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ASB Economic Weekly

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Fuseworks Media
Fuseworks Media

Recent economic data have been very encouraging, prompting the RBNZ to signal it would reverse the 50 basis point 'insurance' cut very soon providing the economy continues to recover and global risks recede. Since this assessment, economic data have continued to highlight NZ's robust recovery over 2011. The strength in growth has been particularly impressive given the challenges Canterbury has faced over this year.

However, while growth is resilient in NZ, the global situation is deteriorating. The risks to global outlook have increased, and in light of this the RBNZ needs to take more time before it lifts the OCR. It needs time to assess the impact of weaker US and European growth and a possible Greek default on NZ and our key trading partners Australia and China. For now, activity in China remains buoyant and NZ export commodity prices remain firm, but it could just be a matter of time. Meanwhile, momentum may be fading in Australia's multi-speed economy, as jobs growth slows and unemployment increases. Even so, Q2 GDP exceeded expectations.

The Eurozone sovereign debt crisis continues to be the centre of anxiety. The Greek economy is struggling, and speculation of a default is growing exponentially by the day. Investors continue to doubt the Greek Government's ability to meet the terms of its aid package. Even if it did, there are also concerns that Germany may lack the political support to continue to fund the bailouts. Eurozone leaders lack consensus on the best approach to deal with the crisis. Indeed, views of senior members from official agencies are so fractured it led to the shock resignation of ECB board member Stark over the weekend. Germany and France are starting to concentrate on how to shore up their own banks in the event Greece defaults.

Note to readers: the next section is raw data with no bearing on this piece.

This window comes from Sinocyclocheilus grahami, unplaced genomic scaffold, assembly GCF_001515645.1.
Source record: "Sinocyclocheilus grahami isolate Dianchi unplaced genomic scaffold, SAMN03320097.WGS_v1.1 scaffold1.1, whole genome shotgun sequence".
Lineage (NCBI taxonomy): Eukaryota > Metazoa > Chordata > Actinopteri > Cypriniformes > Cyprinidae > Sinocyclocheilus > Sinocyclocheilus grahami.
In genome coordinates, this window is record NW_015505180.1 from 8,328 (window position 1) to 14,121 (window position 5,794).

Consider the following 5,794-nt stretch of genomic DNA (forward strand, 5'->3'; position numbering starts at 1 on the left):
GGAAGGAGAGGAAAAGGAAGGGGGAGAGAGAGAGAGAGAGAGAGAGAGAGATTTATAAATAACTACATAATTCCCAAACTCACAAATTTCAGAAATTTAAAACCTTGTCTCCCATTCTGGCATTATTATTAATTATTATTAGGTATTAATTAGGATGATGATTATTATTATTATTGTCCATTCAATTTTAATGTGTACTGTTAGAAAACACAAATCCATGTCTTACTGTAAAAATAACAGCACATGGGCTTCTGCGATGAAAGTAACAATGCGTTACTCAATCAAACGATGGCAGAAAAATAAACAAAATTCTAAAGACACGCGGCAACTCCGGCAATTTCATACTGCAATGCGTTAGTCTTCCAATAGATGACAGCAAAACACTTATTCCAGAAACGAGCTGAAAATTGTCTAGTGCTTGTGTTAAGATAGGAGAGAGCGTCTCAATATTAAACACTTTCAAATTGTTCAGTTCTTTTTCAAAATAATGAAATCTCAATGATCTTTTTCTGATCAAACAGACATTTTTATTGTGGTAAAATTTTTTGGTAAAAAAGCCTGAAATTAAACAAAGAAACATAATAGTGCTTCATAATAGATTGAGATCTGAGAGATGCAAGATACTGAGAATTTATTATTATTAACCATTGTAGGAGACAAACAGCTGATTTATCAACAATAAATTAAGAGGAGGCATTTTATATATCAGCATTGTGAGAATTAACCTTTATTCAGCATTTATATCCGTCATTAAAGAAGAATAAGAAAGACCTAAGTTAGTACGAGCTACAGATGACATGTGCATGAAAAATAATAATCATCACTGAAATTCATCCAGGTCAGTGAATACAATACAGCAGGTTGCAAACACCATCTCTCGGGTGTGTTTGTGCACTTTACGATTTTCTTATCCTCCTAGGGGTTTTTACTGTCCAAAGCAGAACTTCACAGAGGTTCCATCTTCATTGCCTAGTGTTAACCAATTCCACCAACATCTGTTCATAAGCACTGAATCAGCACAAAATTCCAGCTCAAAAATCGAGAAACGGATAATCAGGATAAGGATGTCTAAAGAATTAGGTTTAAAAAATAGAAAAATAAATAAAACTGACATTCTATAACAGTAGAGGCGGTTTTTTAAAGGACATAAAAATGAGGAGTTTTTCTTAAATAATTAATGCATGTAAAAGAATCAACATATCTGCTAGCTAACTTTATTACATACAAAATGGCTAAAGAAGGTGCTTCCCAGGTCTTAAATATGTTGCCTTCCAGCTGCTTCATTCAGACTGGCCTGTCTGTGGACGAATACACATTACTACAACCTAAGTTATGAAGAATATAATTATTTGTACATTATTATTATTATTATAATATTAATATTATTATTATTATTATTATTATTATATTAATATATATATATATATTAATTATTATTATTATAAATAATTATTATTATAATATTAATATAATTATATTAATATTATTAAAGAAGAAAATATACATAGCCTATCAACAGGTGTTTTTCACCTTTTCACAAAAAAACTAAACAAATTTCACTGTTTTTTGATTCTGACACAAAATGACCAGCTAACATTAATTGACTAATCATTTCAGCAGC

Developments in the US are equally uninspiring. Economic data continue to confirm the US economy is sluggish. There is a growing expectation that the Fed will provide further stimulus at the upcoming meeting (September 22nd). Markets are expecting the Fed will adopt the 'twist' - shifting asset purchases into longer-dated securities and selling its shorter dated holdings of US Treasuries (which should remain anchored by the Fed's pledge to hold rates low until mid-2013). President Obama is looking to do his bit as well, announcing a $447 billion package to stimulate jobs growth. The package involves a mixture of tax cuts and increased infrastructure spending. The question will be if these measures are enough to reinvigorate the US recovery.

The RBNZ is navigating a particularly uncertain global economic environment. While NZ economic data have been encouraging, lessons from 2010 highlight the fragility that may remain despite the robust exterior. Give the risks to the global environment, holding off on rate hikes for now would be a prudent approach.

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